Rockstar has become the latest in a string of energy drink companies to add a hemp-infused beverage to their offerings, so consumers can chill out while they rage.

But soldiers beware, these drinks have a slim chance of causing you to pop positive on a drug test.

“A single use of some hemp products may result in a positive drug test result for THC,” Matt Leonard, Army spokesperson, told Military Times.

“[Regulation] AR 600-85 prohibits soldiers from using products made or derived from hemp, including CBD, regardless of the product’s claimed or actual THC concentration and whether such product may be lawfully bought, sold, or used in the civilian marketplace,” Leonard said.

Hemp plants contain more cannabidiol (CBD) than cannabis, which contains more tetrahydrocannabinol (THC). Although it’s unlikely, there’s no guarantee that hemp or CBD users will avoid showing positive for THC, which is what the Army tests.

“No test currently exists to identify the source of Tetrahydrocannabinol (THC) in a urine sample to determine if it was derived from illegal marijuana, or other products such as hemp energy drinks or Cannabidiol (CBD) infused products,” Leonard added.

“Hence, to protect the integrity of the Army’s drug testing program the only type of hemp products authorized within the Army Substance Abuse Program, Army Regulation (AR) 600-85 are those used as a durable good (eg. rope or clothing).”

So soldiers should avoid the hemp, unless you’re taking up twine-braiding or decide go on a hippie handmade hemp clothing bender. But it seems easy enough to abstain. These drinks aren’t exactly designed to keep the average soldier awake on duty.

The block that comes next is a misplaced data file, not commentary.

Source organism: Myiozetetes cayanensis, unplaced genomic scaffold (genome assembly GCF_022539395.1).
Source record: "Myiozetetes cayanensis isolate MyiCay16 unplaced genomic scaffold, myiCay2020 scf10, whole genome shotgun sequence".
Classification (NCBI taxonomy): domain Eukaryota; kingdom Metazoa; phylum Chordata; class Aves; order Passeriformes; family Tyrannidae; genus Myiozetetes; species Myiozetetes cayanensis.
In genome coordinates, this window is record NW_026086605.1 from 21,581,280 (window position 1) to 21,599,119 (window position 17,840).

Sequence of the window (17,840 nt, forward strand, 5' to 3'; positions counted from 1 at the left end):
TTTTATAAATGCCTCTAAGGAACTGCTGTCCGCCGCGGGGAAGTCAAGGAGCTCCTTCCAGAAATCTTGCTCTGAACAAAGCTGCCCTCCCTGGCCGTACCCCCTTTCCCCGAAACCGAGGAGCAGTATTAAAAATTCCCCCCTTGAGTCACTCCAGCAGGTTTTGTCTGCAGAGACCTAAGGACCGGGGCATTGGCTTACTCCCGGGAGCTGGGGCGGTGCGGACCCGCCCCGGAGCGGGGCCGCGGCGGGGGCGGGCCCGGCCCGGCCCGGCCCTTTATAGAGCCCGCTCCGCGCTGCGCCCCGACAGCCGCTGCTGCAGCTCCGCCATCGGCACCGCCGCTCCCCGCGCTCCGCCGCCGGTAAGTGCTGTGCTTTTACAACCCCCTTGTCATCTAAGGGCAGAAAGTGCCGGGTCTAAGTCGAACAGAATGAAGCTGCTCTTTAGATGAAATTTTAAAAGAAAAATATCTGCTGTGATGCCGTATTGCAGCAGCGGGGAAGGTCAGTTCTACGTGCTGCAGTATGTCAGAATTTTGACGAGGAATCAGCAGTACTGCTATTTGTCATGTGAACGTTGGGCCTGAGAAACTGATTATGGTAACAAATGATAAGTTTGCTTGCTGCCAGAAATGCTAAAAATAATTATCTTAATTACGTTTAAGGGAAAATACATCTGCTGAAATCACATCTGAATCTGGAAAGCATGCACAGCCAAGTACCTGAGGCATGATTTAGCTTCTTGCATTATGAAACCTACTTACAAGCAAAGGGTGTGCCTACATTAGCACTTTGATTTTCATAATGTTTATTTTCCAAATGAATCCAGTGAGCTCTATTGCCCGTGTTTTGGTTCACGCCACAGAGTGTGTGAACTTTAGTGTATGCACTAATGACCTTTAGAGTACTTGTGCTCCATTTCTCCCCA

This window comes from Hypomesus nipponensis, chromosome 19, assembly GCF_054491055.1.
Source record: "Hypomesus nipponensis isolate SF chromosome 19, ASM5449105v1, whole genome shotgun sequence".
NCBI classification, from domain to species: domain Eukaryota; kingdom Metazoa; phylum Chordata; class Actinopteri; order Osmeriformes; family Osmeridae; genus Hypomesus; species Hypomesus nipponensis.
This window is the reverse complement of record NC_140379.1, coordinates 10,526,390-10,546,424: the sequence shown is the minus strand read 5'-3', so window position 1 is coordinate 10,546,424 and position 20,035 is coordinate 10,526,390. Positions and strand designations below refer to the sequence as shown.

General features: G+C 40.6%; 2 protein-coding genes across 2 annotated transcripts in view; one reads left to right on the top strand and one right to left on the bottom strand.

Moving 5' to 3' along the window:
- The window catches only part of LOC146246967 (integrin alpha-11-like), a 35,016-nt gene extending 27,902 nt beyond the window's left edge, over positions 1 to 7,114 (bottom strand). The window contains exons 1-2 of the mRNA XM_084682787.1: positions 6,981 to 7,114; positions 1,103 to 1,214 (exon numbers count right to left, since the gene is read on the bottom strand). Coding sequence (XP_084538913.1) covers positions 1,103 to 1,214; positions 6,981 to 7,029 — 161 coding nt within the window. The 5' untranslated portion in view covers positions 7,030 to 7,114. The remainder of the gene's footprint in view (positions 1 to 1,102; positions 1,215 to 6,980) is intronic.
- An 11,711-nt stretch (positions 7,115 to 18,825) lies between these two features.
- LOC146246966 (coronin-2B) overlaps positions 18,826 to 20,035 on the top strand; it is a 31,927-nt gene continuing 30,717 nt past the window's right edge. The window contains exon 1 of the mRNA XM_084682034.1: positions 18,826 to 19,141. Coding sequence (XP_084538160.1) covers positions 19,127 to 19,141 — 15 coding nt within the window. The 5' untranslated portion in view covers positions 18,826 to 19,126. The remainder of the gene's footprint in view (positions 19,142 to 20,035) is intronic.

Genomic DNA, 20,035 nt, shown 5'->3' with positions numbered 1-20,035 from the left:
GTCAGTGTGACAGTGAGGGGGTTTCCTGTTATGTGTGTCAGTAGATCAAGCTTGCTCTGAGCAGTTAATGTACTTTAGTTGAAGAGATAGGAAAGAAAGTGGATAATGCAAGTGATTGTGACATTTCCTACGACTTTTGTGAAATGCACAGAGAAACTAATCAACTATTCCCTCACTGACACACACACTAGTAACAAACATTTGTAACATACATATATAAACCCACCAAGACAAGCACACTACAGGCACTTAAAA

Rockstar Unplugged, which comes in three flavors — blueberry, passion fruit and raspberry cucumber — isn’t meant to keep an exhausted person alert.

Click here to read the complete article posted on Yahoo!News.

Nebraska teen accepted to all five military academies; sets out to serve America

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Noble Rassmussen holding military hats

By Angelica Stabile, FOX News

High school senior Noble Rasmussen intends to serve his country well — and all five U.S. military academies seem to agree.

The Nebraska teen joined “Fox & Friends” on Friday to celebrate his acceptance to all five academies.

He then announced on the program that he’ll be attending the United States Air Force Academy in June.

Rasmussen, a cadet with the Civil Air Patrol, said that his interest in applying to each school was sparked from a desire to represent and serve the United States as a whole.

“I want to serve my country the best I can,” he said. “So applying to all academies [presented] the option to serve anywhere.”

“I feel like it’s my duty to serve my country.”

VIDEO: Watch the interview on FOX & Friends

While the “noble” sentiment of military service complements Rasmussen’s first name nicely, his mother, Cheri Rasmussen, said that was his parents’ exact intention when they named him.